Tuesday, February 16, 2016

A bi-polar love story attempts to surface in Paul Dalio's TOUCHED WITH FIRE

How do you legitimately dramatize the plight of bi-polar/emotionally-challenged individuals without, on the one hand, giving into sentimentality and the urge to placate the feel-good crowd, or on the other making the movie so damned real and therefore often unpleasant that it can't possibly pass for entertainment? Writer/director Paul Dalio (shown below), who, according to the press notes on this relatively new movie -- it was made back in 2014 under the title of Mania Days but is just now being released theatrically as TOUCHED WITH FIRE -- has himself struggled with bi-polar disorder and here creates a kind of love story between two approaching-middle-age people who both suffer from this disorder.

Dalio has indeed managed to probe, with the help of his two lead actors -- Katie Holmes and Luke Kirby -- a couple of interesting and for the most part believable characters: two would-be artists with some but not (from what we see here, at least) major talent in their respective fields of fine art and creative writing who bond during their simultaneous stay in a progressive and relatively easy-going mental institution. Mr. Kirby and Ms Holmes, shown below, connect with each other believably, while expressing their hugely up-and-down mood swings with the proper passion and deadness, anger and joy.

Unfortunately, however, there must be a story to connect all this, and the one that Dalio has come up with is noticeably lacking in believability now and again. From the outset he stacks the deck too heavily against his protagonists by saddling them both with parents who repeatedly accentuate the negative so far their child is concerned. (Granted, the children do this very well all by themselves.)

As played, and well, by Griffin Dunne (Kirby's character's dad) and Christine Lahti (Holmes' character's mom), these two repeatedly rail against the actions of their kids instead of trying to encourage, as well as modulate and/or circumscribe, those actions.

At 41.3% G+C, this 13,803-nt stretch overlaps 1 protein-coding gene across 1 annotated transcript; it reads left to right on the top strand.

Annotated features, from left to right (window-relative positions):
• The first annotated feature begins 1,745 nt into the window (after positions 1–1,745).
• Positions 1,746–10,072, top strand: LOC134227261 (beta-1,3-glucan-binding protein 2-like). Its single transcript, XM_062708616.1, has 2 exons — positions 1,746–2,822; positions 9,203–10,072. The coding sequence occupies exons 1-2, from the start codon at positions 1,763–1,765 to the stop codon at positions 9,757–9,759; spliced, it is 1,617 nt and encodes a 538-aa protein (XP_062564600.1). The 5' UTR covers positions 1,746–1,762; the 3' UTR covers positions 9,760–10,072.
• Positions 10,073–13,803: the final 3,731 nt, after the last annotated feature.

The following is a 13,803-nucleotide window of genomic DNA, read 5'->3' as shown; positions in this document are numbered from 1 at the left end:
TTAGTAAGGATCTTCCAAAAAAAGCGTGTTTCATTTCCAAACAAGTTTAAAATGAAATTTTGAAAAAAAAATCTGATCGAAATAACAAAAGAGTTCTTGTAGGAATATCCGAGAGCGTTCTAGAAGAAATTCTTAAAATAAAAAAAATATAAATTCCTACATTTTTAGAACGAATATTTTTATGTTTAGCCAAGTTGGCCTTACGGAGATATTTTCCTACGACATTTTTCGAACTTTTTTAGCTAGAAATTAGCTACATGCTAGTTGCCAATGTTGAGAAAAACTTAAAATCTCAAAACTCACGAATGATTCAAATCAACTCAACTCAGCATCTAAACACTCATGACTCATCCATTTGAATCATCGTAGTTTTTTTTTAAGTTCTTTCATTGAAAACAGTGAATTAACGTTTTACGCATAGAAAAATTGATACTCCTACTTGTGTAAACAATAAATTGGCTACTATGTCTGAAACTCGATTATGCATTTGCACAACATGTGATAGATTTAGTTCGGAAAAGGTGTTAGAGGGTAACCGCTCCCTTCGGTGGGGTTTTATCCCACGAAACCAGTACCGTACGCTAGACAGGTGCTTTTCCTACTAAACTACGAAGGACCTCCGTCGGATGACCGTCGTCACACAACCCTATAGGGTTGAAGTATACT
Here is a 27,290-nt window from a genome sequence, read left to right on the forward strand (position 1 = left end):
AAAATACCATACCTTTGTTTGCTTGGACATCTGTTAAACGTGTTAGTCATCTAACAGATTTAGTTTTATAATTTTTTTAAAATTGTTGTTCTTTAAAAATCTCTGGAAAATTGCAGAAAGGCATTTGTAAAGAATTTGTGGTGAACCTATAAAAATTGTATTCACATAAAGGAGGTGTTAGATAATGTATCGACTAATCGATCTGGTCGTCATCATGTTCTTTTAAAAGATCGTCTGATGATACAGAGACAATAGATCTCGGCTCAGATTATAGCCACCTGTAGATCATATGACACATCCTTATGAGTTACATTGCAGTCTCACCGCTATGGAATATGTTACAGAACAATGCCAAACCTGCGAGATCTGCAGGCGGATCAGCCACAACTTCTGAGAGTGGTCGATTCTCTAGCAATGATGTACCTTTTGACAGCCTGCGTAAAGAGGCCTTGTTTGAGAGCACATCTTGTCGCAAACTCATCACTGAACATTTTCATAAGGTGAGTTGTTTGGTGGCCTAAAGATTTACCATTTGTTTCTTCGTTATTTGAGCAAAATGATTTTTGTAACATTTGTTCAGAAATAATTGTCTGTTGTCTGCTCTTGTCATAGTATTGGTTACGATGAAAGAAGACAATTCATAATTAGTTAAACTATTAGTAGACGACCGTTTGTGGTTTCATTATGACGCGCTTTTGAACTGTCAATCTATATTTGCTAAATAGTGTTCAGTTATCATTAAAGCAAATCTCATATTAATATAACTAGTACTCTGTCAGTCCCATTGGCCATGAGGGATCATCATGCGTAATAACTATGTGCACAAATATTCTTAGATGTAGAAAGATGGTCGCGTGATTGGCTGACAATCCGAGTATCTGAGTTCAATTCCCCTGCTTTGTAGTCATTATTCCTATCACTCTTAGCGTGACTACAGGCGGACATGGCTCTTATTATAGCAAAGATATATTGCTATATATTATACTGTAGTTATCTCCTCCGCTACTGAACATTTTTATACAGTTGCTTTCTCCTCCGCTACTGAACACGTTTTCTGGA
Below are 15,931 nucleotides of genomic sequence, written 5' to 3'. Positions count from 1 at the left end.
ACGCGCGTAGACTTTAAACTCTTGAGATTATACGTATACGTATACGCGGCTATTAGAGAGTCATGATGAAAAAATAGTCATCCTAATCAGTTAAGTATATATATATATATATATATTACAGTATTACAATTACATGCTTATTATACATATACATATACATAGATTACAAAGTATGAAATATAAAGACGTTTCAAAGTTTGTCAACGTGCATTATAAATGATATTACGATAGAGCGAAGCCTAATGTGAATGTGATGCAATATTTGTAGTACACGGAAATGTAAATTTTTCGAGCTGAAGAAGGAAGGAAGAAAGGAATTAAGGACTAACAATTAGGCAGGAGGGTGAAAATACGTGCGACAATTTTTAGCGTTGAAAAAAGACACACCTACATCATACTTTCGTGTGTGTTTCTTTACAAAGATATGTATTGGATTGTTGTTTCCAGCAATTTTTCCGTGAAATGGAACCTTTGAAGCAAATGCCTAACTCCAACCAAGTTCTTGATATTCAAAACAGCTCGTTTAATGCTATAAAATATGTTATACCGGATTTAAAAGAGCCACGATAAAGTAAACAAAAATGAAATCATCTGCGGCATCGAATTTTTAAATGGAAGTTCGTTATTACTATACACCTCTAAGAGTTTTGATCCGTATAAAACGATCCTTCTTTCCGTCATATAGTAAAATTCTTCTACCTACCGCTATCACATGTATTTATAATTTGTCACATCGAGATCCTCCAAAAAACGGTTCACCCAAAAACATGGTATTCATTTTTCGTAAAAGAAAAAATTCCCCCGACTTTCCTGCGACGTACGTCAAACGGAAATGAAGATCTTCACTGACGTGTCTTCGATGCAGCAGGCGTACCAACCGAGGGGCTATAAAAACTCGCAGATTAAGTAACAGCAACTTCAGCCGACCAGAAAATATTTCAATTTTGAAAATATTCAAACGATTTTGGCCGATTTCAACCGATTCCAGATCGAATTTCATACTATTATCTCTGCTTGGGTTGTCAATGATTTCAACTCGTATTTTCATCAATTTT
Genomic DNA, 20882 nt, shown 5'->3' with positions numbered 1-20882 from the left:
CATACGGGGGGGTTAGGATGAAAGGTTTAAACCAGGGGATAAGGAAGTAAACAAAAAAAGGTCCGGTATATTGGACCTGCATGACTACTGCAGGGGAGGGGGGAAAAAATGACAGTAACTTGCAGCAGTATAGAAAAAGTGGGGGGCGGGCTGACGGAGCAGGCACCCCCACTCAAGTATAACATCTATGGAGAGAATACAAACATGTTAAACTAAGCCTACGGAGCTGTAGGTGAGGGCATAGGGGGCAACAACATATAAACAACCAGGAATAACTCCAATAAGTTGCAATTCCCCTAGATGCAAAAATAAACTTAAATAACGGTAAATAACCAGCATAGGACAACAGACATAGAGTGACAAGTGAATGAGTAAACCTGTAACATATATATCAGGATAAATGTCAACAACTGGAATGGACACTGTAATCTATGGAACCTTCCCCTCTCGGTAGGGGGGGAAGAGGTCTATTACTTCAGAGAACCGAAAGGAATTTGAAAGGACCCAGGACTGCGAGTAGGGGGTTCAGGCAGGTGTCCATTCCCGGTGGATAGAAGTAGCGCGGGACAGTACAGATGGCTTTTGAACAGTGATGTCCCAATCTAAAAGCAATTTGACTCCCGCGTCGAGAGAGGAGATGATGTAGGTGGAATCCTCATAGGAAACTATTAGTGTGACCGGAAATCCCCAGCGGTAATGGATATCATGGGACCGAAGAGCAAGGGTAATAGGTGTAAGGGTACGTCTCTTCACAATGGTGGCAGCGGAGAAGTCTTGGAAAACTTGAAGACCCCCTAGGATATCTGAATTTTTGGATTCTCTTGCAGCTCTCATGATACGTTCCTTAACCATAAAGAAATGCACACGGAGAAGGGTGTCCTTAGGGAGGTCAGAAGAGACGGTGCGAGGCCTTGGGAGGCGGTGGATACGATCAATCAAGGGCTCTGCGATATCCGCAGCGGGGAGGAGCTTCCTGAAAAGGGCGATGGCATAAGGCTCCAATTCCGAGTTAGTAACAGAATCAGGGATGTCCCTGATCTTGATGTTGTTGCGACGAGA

As usual, in scenarios such as this, the question of taking one's medicines -- which might and probably do curtail creativity and energy to some extent -- becomes paramount to the bi-polar, with results that are not helpful to anyone. To this end, the filmmaker inserts one scene featuring Kay Redfield Jamison, the woman who wrote the book, Touched With Fire: Manic-Depressive Illness and the Artistic Temperament that evidently helped inspire this movie. In that scene, Ms Jamison reassures the pair that taking lithium has not diminished her creativity. However, the scene clunks badly and seems out of left field. In any case, the Kirby character does not appear to be convinced by Ms. Jamison's words.

During the pair's "up" times, the movie can get a bit too cutesy (placing a sleeping potion into the coffee cup of the hospital guard on duty) and, much worse, far too unbelievable (as in the duo's later escape from the authorities, which looks downright ludicrous).

Finally the movie asks us what it might take for the world to allow two enormously problemed people to roam free, live, marry, conceive and wreak havoc upon themselves and probably others. Unless, of course, they take their medicines. As the end credits roll, the movie offers up a list of supposedly bi-polar artists throughout history. Most of these people are now dead, and so their bi-polarity cannot so easily be proven. But the list may work for some viewers as a kind of apology for the behavior that accompanies the art.

As you might have already gathered, all of the above proves a tricky balancing act, which unfortunately, the filmmaker fails to manage. At one point toward the finale, Kirby's character asks, "Are we a mistake?" This is a haunting and very sad question to have to ask about oneself. I would not want to hazard an opinion regarding these two people. But I have to say that, in some important respects, the movie about them certainly is.

From Roadside Attractions and running a bit too long at 110 minutes, Touched With Fire opens this coming Friday, February 19, here in the Miami/Fort Lauderdale area at the Aventura Mall 24 and the AMC Sunset Place 24, after making its theatrical debut this past weekend in New York and Los Angeles.

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